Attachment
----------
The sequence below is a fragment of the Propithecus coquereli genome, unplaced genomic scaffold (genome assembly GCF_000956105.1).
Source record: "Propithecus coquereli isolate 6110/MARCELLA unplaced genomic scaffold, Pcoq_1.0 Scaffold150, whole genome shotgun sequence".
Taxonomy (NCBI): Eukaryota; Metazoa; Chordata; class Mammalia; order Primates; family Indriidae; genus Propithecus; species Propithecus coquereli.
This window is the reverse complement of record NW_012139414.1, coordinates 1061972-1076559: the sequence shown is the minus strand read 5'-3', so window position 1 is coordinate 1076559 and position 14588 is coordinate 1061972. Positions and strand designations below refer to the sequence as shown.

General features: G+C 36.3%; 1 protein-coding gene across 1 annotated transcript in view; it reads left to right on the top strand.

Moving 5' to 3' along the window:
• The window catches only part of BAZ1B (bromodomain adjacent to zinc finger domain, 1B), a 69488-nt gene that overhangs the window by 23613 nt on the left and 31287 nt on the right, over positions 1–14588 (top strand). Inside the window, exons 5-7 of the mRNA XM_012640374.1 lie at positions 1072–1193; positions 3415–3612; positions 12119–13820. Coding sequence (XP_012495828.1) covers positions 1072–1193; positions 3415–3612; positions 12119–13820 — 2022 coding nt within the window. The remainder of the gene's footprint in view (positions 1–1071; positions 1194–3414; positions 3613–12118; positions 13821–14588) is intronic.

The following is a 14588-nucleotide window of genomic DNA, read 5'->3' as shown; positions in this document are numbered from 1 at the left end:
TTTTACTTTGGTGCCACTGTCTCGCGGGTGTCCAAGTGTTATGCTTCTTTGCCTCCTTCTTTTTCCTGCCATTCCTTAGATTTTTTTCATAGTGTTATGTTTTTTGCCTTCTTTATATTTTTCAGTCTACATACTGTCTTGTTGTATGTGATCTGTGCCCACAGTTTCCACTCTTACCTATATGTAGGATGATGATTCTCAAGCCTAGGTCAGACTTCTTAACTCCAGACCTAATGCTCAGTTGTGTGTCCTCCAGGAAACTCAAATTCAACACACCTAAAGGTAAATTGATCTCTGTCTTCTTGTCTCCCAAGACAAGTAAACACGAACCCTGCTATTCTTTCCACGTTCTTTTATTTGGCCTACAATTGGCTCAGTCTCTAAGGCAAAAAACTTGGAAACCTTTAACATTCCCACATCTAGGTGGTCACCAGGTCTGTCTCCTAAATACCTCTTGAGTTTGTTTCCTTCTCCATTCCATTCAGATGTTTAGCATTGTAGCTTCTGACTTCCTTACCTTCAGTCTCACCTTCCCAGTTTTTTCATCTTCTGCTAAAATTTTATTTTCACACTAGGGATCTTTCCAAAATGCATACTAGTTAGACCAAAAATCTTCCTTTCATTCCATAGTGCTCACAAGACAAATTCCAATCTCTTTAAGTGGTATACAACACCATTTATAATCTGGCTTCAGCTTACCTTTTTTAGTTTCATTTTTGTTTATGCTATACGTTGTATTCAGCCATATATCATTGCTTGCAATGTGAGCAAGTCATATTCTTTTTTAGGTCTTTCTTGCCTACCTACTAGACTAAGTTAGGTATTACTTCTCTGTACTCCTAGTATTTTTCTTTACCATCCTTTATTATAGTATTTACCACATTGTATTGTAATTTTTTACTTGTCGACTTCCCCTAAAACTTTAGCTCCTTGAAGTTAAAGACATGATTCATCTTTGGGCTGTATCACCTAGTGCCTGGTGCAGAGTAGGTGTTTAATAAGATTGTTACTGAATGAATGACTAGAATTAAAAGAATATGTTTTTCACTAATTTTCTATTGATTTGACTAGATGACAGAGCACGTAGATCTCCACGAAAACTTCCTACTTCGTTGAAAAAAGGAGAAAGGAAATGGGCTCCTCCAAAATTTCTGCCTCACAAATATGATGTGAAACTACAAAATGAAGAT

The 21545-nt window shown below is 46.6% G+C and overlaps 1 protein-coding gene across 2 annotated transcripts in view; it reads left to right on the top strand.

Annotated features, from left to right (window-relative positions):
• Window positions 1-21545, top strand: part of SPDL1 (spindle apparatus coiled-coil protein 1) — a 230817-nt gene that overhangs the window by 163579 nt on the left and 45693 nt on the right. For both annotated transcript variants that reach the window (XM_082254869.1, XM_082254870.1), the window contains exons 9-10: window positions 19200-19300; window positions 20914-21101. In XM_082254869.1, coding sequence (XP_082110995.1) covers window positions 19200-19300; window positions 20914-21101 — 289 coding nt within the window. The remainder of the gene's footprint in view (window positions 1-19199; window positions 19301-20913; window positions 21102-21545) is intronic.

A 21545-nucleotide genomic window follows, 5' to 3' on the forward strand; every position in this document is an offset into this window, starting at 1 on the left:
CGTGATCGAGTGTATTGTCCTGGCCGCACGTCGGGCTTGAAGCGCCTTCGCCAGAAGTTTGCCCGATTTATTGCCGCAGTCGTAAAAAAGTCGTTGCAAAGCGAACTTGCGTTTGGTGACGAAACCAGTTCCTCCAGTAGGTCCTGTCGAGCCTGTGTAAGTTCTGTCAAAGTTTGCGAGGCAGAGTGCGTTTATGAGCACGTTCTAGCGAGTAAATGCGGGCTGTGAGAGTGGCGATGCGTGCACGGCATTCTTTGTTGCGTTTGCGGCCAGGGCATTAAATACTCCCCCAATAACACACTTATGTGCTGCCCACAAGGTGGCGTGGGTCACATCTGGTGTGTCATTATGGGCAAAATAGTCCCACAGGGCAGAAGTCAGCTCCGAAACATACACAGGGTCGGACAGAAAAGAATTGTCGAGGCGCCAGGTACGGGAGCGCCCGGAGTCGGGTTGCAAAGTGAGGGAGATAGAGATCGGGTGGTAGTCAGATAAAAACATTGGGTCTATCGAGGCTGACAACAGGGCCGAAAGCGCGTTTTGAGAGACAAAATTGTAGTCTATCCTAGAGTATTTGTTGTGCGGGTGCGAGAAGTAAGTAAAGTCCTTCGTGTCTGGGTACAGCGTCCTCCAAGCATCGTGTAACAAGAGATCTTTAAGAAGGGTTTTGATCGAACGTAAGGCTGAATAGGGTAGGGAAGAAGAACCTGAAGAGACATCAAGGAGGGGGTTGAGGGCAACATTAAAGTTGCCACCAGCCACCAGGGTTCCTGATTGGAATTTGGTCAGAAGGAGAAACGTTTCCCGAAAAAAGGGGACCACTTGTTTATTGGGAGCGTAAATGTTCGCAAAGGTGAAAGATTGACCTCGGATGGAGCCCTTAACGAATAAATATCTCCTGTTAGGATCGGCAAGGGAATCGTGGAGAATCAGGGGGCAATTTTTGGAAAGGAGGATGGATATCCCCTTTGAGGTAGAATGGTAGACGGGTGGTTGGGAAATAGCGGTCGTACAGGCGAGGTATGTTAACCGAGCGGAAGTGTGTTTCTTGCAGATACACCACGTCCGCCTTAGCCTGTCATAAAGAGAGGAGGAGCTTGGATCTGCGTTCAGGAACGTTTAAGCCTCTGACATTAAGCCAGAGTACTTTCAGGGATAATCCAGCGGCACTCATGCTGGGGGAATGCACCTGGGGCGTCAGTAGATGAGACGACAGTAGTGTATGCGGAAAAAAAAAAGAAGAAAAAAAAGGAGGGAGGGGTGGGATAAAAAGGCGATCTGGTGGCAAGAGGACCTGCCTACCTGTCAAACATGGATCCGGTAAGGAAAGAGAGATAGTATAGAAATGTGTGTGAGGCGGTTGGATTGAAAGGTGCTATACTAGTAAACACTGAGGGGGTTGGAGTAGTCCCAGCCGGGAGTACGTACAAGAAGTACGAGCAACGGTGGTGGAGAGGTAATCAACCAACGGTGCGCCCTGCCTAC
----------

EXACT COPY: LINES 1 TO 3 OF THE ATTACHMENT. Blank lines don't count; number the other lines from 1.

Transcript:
The sequence below is a fragment of the Propithecus coquereli genome, unplaced genomic scaffold (genome assembly GCF_000956105.1).
Source record: "Propithecus coquereli isolate 6110/MARCELLA unplaced genomic scaffold, Pcoq_1.0 Scaffold150, whole genome shotgun sequence".
Taxonomy (NCBI): Eukaryota; Metazoa; Chordata; class Mammalia; order Primates; family Indriidae; genus Propithecus; species Propithecus coquereli.